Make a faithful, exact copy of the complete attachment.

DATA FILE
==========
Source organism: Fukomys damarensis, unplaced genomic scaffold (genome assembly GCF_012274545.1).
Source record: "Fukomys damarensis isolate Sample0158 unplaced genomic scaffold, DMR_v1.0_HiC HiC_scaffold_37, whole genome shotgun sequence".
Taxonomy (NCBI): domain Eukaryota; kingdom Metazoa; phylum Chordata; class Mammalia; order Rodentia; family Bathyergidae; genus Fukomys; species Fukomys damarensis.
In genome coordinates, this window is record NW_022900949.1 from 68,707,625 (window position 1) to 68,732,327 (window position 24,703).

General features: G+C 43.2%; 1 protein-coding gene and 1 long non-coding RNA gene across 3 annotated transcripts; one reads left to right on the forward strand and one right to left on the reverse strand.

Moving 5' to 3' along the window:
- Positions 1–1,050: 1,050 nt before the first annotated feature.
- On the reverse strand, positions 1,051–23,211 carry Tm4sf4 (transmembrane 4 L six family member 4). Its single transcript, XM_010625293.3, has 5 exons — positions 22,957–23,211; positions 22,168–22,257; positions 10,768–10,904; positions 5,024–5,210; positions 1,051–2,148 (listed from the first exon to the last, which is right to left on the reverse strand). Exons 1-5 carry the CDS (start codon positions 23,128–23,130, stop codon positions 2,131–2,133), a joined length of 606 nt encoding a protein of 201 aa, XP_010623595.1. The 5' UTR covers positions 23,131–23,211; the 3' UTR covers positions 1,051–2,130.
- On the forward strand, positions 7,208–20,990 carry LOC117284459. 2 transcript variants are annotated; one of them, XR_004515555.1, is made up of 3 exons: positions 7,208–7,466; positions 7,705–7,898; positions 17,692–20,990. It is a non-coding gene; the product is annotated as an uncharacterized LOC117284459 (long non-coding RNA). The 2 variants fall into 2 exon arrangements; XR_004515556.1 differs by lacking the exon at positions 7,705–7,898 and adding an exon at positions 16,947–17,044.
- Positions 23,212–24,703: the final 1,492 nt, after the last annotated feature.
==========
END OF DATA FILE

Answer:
Source organism: Fukomys damarensis, unplaced genomic scaffold (genome assembly GCF_012274545.1).
Source record: "Fukomys damarensis isolate Sample0158 unplaced genomic scaffold, DMR_v1.0_HiC HiC_scaffold_37, whole genome shotgun sequence".
Taxonomy (NCBI): domain Eukaryota; kingdom Metazoa; phylum Chordata; class Mammalia; order Rodentia; family Bathyergidae; genus Fukomys; species Fukomys damarensis.
In genome coordinates, this window is record NW_022900949.1 from 68,707,625 (window position 1) to 68,732,327 (window position 24,703).

General features: G+C 43.2%; 1 protein-coding gene and 1 long non-coding RNA gene across 3 annotated transcripts; one reads left to right on the forward strand and one right to left on the reverse strand.

Moving 5' to 3' along the window:
- Positions 1–1,050: 1,050 nt before the first annotated feature.
- On the reverse strand, positions 1,051–23,211 carry Tm4sf4 (transmembrane 4 L six family member 4). Its single transcript, XM_010625293.3, has 5 exons — positions 22,957–23,211; positions 22,168–22,257; positions 10,768–10,904; positions 5,024–5,210; positions 1,051–2,148 (listed from the first exon to the last, which is right to left on the reverse strand). Exons 1-5 carry the CDS (start codon positions 23,128–23,130, stop codon positions 2,131–2,133), a joined length of 606 nt encoding a protein of 201 aa, XP_010623595.1. The 5' UTR covers positions 23,131–23,211; the 3' UTR covers positions 1,051–2,130.
- On the forward strand, positions 7,208–20,990 carry LOC117284459. 2 transcript variants are annotated; one of them, XR_004515555.1, is made up of 3 exons: positions 7,208–7,466; positions 7,705–7,898; positions 17,692–20,990. It is a non-coding gene; the product is annotated as an uncharacterized LOC117284459 (long non-coding RNA). The 2 variants fall into 2 exon arrangements; XR_004515556.1 differs by lacking the exon at positions 7,705–7,898 and adding an exon at positions 16,947–17,044.
- Positions 23,212–24,703: the final 1,492 nt, after the last annotated feature.